consumer HDPE. It was observed that the incorporation of
wood fibers results in higher melting and slower crystal-
lization rate of the composites. Also its thermal and me-
chanical properties varied significantly according to plas-
tic content, length of wood fiber and compatibilizer con-
tent of the composites.
Most of the existing plastic lumbers use recycled plas-
tics only. Martins et al. [7], when studying mechanical
properties of IMAWOOD® plastic lumber, inform its
composition: LDPE/HDPE 3:1 blend, obtained from post-
consumed plastic bags recovered from municipal dump.
But they are designed to work mainly as structural parts,
and its success as a commoditie is attached to the effi-
Printability of HDPE/Natural Fiber Composites with High Content of Cellulosic Industrial Waste
ciency of the plastic waste selective collection.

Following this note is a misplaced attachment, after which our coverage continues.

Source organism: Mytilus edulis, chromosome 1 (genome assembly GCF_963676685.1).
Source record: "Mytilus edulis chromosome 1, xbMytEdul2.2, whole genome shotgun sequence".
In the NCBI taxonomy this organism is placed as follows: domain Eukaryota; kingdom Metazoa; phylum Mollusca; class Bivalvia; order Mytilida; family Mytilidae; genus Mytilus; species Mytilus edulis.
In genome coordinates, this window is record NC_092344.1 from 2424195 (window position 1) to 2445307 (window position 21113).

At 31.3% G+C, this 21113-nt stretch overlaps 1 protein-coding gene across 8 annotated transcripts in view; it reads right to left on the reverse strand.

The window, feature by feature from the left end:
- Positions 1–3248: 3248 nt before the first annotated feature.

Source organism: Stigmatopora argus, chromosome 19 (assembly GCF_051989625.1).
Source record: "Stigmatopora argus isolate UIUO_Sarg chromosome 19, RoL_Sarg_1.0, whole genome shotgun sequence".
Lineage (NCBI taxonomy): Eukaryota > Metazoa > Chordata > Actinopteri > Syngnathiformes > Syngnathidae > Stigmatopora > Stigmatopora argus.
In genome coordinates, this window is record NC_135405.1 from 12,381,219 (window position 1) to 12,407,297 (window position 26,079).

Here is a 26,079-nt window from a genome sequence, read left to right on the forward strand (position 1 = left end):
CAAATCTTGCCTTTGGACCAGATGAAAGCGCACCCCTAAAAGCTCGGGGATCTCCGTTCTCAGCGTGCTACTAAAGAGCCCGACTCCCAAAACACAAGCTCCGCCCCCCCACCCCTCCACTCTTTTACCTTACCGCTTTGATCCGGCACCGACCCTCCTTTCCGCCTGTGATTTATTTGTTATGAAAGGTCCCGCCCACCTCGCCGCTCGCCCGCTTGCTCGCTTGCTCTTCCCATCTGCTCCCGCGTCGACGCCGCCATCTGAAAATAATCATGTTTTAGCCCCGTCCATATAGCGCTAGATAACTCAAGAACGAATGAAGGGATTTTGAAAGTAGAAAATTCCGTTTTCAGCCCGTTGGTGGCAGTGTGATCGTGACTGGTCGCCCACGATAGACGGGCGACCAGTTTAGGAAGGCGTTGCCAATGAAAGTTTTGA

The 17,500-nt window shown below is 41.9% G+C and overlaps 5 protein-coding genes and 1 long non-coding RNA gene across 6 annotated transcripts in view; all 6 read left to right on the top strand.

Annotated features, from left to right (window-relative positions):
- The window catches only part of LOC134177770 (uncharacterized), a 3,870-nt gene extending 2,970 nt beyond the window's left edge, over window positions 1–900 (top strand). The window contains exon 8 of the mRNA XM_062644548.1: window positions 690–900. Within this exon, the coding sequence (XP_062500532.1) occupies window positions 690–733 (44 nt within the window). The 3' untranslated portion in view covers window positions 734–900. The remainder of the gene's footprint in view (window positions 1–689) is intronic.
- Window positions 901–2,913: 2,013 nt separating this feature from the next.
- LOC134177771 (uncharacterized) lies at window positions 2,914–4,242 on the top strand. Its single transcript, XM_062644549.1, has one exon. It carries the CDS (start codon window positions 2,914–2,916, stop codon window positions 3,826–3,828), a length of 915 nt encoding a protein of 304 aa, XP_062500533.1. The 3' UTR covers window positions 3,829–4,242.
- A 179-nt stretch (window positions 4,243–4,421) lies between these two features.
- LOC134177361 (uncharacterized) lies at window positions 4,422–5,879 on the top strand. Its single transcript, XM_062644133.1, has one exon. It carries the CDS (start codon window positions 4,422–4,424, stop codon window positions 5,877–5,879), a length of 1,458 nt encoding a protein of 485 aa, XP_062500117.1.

The wood-plastic composites (WPC) have actually
substituted some wood products (the medium density
fiberboard—MDF—has overcome the traditional ply-
wood boards in the Brazilian furniture market), but many
compatibilizers and fiber treatments must be used in order
to achieve the strong mechanical properties they need [8,
9]. And natural fiber reinforced composites (NFRC) in-
tend to substitute inorganic for natural fiber reinforcing
fillers [10], aiming to improve the properties of the neat
polymer [11]. Singh et al. [12] developed jute fiber rein-
forced phenolic composite profiles as an alternative to
wooden frames in buildings, intending to develop com-
posites for structural applications. Most studies in the
polyolefin/natural fibers composites area chemically
treats the cellulosic fibers, to improve its adhesion and/or
to bleach the fibers. Gwon et al. [13] studied the modify-